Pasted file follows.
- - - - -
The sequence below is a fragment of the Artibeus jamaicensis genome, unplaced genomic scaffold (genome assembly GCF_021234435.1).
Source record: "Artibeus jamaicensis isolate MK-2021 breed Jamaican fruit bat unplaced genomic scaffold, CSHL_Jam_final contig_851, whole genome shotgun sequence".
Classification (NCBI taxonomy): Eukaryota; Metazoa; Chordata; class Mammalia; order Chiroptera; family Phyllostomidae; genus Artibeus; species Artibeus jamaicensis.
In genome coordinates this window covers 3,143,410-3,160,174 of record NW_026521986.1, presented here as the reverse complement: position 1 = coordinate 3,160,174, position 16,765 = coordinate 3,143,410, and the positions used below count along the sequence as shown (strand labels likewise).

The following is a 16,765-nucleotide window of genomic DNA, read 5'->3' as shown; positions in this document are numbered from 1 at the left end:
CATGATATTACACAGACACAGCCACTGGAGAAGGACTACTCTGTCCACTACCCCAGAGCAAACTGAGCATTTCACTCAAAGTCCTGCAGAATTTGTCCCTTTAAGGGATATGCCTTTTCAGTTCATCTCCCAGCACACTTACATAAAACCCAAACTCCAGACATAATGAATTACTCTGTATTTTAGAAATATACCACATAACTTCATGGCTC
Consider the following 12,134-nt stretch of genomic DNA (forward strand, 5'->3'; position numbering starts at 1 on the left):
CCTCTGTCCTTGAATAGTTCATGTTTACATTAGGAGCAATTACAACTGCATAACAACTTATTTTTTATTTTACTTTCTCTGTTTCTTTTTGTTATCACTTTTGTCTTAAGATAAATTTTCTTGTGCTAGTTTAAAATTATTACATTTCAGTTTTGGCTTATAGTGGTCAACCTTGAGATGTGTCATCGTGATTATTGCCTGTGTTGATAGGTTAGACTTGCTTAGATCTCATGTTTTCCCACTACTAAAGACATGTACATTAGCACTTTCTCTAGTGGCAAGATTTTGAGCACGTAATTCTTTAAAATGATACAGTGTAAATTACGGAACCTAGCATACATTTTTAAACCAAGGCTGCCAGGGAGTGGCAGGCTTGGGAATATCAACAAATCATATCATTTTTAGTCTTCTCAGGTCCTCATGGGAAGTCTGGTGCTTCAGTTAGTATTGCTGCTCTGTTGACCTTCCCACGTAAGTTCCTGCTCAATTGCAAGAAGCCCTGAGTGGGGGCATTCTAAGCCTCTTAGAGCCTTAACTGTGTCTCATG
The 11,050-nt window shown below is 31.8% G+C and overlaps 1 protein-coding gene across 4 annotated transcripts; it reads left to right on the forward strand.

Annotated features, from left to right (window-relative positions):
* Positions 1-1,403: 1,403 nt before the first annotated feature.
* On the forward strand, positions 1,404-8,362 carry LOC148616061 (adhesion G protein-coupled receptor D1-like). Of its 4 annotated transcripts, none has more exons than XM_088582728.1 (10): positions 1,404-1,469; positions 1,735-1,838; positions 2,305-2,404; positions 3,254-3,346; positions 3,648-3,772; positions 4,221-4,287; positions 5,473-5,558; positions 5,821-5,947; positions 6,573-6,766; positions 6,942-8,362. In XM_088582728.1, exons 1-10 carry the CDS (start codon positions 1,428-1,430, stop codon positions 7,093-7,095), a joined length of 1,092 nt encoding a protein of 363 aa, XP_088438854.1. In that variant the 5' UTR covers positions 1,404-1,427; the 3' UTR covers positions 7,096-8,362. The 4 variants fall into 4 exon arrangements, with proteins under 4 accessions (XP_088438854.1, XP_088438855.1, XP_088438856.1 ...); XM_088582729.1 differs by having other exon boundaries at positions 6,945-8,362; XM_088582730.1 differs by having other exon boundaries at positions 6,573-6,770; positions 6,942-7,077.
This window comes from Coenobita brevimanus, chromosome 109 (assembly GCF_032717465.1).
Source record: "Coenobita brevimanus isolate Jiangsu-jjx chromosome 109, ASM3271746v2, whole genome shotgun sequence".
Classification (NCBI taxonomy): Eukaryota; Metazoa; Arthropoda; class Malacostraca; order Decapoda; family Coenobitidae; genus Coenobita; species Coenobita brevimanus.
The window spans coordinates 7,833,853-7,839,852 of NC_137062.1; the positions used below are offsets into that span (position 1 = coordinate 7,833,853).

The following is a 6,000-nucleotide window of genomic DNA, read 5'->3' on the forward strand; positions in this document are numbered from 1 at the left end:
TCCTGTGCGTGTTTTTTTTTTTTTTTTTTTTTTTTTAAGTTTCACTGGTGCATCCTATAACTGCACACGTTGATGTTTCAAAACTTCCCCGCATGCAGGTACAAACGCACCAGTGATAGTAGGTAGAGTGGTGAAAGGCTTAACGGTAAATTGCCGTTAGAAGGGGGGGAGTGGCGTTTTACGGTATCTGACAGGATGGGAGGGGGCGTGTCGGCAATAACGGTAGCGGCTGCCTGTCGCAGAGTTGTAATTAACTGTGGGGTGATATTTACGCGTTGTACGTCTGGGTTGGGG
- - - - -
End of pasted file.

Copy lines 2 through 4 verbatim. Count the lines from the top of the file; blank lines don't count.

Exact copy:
Source record: "Artibeus jamaicensis isolate MK-2021 breed Jamaican fruit bat unplaced genomic scaffold, CSHL_Jam_final contig_851, whole genome shotgun sequence".
Classification (NCBI taxonomy): Eukaryota; Metazoa; Chordata; class Mammalia; order Chiroptera; family Phyllostomidae; genus Artibeus; species Artibeus jamaicensis.
In genome coordinates this window covers 3,143,410-3,160,174 of record NW_026521986.1, presented here as the reverse complement: position 1 = coordinate 3,160,174, position 16,765 = coordinate 3,143,410, and the positions used below count along the sequence as shown (strand labels likewise).